Grabbing a little free time here and there to monkey around with my Getting started with Arduino kit. Looking to start building a bit of interactivity into some of my birdhouses and knitting. Stumbled accross this video from the early 1970's of a giant responsive robot. It 'looks like much of the input for the robot was sound, which makes this silent video kind of eerie.
From Today and Tomorrow:
The Senster was a robotic sculpture developed by Edward Ihnatowicz in the late 60’s. It was commissioned by Philips and part of their permanent showplace, the Evoluon, in Eindhoven between 1970 and 1974. It was the first robotic sculpture to be controlled by a computer and could react to the behaviour of the visitors with its sound and movement sensors. The computer used to control The Senster was a Philips P9201 and had only 8K of core memory. Now, almost 40 years later, every interaction student could make something like this and fit the logic in a small box. But this is still an amazing project.
More links and images over at Today and Tomorrow
UPDATE! After this got picked up by Boing Boing, a commenter posted that The Senster still exists! The Dutch company that did the welding saved it from the scrap heap and mounted it on cement blocks outside their building. It's almost more eerie sitting alons and dormant there in the field. I wonder if it could be reactivated?
Here's the translation from The Senster Today where you will find another couple of photos.
Saturday, November 14, 2009
A Design Primer Blog
This is a recent post on an assignment that I was given in my school days. Sharing it here, because it's a pretty good story (and selfishly, I'm hoping that someone out there can help me get it made.)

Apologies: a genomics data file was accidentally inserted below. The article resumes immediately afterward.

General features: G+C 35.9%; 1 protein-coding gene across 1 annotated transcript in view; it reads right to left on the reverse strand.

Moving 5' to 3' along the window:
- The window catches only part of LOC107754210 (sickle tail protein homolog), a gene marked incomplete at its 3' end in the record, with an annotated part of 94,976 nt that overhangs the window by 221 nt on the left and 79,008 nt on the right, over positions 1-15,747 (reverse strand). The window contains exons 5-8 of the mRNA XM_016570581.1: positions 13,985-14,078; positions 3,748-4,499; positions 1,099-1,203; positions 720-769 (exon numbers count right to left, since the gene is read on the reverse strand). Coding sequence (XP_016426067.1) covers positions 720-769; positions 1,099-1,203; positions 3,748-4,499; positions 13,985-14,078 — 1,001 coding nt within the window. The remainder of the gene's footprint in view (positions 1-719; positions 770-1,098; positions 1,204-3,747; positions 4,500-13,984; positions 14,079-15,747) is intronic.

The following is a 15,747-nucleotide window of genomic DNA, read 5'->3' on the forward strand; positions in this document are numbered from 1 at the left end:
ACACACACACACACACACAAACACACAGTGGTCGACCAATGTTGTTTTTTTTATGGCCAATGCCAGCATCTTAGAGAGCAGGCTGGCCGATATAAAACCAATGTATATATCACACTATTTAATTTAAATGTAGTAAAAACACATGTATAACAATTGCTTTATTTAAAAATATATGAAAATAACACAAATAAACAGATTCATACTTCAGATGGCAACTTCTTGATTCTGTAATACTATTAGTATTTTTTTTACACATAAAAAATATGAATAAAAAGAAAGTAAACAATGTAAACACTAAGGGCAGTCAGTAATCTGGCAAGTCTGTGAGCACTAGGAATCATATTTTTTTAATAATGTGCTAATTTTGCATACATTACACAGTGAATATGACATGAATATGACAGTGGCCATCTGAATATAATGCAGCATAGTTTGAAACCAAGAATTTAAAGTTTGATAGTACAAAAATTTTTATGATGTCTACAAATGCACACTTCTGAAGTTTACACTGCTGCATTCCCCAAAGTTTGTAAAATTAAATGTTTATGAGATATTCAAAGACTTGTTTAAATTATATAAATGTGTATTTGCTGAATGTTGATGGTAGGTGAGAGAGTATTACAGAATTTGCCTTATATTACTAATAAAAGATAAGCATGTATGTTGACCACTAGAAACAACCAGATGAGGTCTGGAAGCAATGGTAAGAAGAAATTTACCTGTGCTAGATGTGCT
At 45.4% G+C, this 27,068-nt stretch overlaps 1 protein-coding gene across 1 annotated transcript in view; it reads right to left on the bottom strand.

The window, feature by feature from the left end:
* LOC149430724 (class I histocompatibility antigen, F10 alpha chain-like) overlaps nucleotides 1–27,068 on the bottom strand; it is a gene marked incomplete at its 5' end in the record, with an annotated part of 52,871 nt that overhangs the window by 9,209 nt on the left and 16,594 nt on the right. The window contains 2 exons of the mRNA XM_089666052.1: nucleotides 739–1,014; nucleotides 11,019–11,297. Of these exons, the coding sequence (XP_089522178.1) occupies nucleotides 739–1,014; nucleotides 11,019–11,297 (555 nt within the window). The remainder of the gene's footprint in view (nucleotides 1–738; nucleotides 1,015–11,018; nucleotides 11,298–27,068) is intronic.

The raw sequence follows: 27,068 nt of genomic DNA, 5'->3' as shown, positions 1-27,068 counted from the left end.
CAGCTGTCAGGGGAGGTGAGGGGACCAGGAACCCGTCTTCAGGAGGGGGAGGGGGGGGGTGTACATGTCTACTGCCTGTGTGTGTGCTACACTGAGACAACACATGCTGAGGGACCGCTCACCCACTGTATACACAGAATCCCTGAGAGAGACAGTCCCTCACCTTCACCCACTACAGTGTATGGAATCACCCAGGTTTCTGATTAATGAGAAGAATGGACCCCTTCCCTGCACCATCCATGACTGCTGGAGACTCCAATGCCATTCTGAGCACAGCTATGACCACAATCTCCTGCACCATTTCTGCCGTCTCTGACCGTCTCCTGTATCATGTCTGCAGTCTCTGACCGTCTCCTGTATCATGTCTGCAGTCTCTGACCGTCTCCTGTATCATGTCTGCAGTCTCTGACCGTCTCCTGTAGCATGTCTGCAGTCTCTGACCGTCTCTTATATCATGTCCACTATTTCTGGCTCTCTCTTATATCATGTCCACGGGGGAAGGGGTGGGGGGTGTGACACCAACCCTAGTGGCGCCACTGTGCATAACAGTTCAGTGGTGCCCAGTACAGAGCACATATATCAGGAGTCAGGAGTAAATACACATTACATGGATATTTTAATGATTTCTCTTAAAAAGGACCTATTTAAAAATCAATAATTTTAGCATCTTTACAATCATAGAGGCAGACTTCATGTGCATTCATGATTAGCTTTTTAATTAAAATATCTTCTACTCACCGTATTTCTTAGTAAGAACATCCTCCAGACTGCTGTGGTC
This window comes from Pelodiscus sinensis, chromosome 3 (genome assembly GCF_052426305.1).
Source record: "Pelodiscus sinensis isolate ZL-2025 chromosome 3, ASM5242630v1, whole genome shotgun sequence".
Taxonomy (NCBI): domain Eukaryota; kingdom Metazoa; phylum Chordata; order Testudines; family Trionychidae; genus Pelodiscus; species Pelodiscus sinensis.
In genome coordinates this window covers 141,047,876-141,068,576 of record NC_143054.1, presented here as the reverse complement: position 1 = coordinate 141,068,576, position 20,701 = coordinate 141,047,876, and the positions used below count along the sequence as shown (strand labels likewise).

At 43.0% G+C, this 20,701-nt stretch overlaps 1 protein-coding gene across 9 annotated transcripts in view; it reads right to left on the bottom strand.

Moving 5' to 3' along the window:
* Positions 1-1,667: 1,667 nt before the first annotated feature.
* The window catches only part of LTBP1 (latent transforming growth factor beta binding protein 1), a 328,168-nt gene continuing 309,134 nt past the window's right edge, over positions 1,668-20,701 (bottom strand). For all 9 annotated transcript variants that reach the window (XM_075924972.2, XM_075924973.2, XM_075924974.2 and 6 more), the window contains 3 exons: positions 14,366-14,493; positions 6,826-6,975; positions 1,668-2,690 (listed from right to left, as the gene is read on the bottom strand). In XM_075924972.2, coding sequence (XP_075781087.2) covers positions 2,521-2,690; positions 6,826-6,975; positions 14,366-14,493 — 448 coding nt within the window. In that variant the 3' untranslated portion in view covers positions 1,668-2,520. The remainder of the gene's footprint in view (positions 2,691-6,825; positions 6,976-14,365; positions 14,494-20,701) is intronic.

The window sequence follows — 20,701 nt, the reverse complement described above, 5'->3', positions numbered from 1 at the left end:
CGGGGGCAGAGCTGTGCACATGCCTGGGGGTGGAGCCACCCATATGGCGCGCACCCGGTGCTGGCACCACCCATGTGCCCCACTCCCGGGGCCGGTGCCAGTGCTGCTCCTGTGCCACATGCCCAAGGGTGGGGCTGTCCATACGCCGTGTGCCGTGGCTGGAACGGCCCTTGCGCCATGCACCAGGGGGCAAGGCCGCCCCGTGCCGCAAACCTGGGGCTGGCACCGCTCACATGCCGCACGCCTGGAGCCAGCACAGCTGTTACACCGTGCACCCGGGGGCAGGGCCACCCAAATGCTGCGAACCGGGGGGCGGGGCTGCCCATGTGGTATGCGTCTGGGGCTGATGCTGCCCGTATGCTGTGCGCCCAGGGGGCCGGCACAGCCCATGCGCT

Redesigning a beer label in school was one of the pivotal experience of my design education. A year before I received the project, I was at the Minnesota Beer Festival. There were these guys who didn't pay for a booth, instead they were hoisting cases of their beer over the fence and passing cans of their beer around. (These were prototypes: they actually came in cans that were stamped to have an actual leather feel to them. Once it went into full production, this proved too costly so they used standard cans.) Total renegades. And why not their beer was Sonny Barger Beer. (Sonny Barger is the long time leader of the Hell's Angels.)
When the instructor gave the assignment, I knew exactly what brand I wanted to redesign. I thought about the man, Sonny, and the brand, and most importantly, the end users: bikers who were non-conformists, liked to show off, and for whom the culture of renegade biking changed and defined their life. One doesn't fake it around these fellows. No way.
What carried the most clout with these dudes, was pushing the ticket.
I also thought about things like functionality. Odds are, whether it is a good idea or not, that this beer would end up in the saddlebags of their motorcycles on some several-hundred mile trek across the countryside. So, glass was out of the question, bottles would click and break along the trip. That led me to think about the types of things that would be in their saddlebags.
I dug in a bit and discovered that the original Harleys were chain driven and that meant carrying a supply of motor oil and that motor oil containers were designed to be rugged and portable.
I actually laughed a bit thinking of this big biker pounding a liter of beer out of a motor oil container, totally showboating in front of his bros. I imagined actually seeing the beer glug down through the visible measurement window that is on the side of the container. I knew I was on to something. It fit the lifestyle perfectly.